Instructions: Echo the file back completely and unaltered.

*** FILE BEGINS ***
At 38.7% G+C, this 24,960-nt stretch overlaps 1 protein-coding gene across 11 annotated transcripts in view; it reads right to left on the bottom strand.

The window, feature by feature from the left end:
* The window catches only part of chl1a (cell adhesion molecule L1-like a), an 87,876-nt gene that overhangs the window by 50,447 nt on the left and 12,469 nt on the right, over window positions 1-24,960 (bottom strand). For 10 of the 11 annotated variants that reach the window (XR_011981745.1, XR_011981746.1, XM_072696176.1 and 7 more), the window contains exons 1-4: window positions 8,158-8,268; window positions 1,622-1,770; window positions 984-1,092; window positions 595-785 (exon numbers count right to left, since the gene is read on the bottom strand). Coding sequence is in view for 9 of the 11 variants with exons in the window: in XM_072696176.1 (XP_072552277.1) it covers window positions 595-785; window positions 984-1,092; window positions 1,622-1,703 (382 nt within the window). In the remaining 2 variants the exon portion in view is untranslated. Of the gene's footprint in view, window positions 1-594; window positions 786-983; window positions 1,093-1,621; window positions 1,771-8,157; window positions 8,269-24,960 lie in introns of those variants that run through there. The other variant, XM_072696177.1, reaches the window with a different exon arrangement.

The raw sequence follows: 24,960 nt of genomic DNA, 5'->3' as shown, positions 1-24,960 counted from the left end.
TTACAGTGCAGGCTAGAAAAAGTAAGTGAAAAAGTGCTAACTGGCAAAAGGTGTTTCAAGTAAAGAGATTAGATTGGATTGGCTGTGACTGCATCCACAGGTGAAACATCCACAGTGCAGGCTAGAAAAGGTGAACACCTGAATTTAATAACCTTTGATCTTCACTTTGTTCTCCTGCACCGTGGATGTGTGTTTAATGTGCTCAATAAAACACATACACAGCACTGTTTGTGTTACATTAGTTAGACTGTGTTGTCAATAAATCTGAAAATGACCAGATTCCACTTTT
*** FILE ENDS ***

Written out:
At 38.7% G+C, this 24,960-nt stretch overlaps 1 protein-coding gene across 11 annotated transcripts in view; it reads right to left on the bottom strand.

The window, feature by feature from the left end:
* The window catches only part of chl1a (cell adhesion molecule L1-like a), an 87,876-nt gene that overhangs the window by 50,447 nt on the left and 12,469 nt on the right, over window positions 1-24,960 (bottom strand). For 10 of the 11 annotated variants that reach the window (XR_011981745.1, XR_011981746.1, XM_072696176.1 and 7 more), the window contains exons 1-4: window positions 8,158-8,268; window positions 1,622-1,770; window positions 984-1,092; window positions 595-785 (exon numbers count right to left, since the gene is read on the bottom strand). Coding sequence is in view for 9 of the 11 variants with exons in the window: in XM_072696176.1 (XP_072552277.1) it covers window positions 595-785; window positions 984-1,092; window positions 1,622-1,703 (382 nt within the window). In the remaining 2 variants the exon portion in view is untranslated. Of the gene's footprint in view, window positions 1-594; window positions 786-983; window positions 1,093-1,621; window positions 1,771-8,157; window positions 8,269-24,960 lie in introns of those variants that run through there. The other variant, XM_072696177.1, reaches the window with a different exon arrangement.

The raw sequence follows: 24,960 nt of genomic DNA, 5'->3' as shown, positions 1-24,960 counted from the left end.
TTACAGTGCAGGCTAGAAAAAGTAAGTGAAAAAGTGCTAACTGGCAAAAGGTGTTTCAAGTAAAGAGATTAGATTGGATTGGCTGTGACTGCATCCACAGGTGAAACATCCACAGTGCAGGCTAGAAAAGGTGAACACCTGAATTTAATAACCTTTGATCTTCACTTTGTTCTCCTGCACCGTGGATGTGTGTTTAATGTGCTCAATAAAACACATACACAGCACTGTTTGTGTTACATTAGTTAGACTGTGTTGTCAATAAATCTGAAAATGACCAGATTCCACTTTT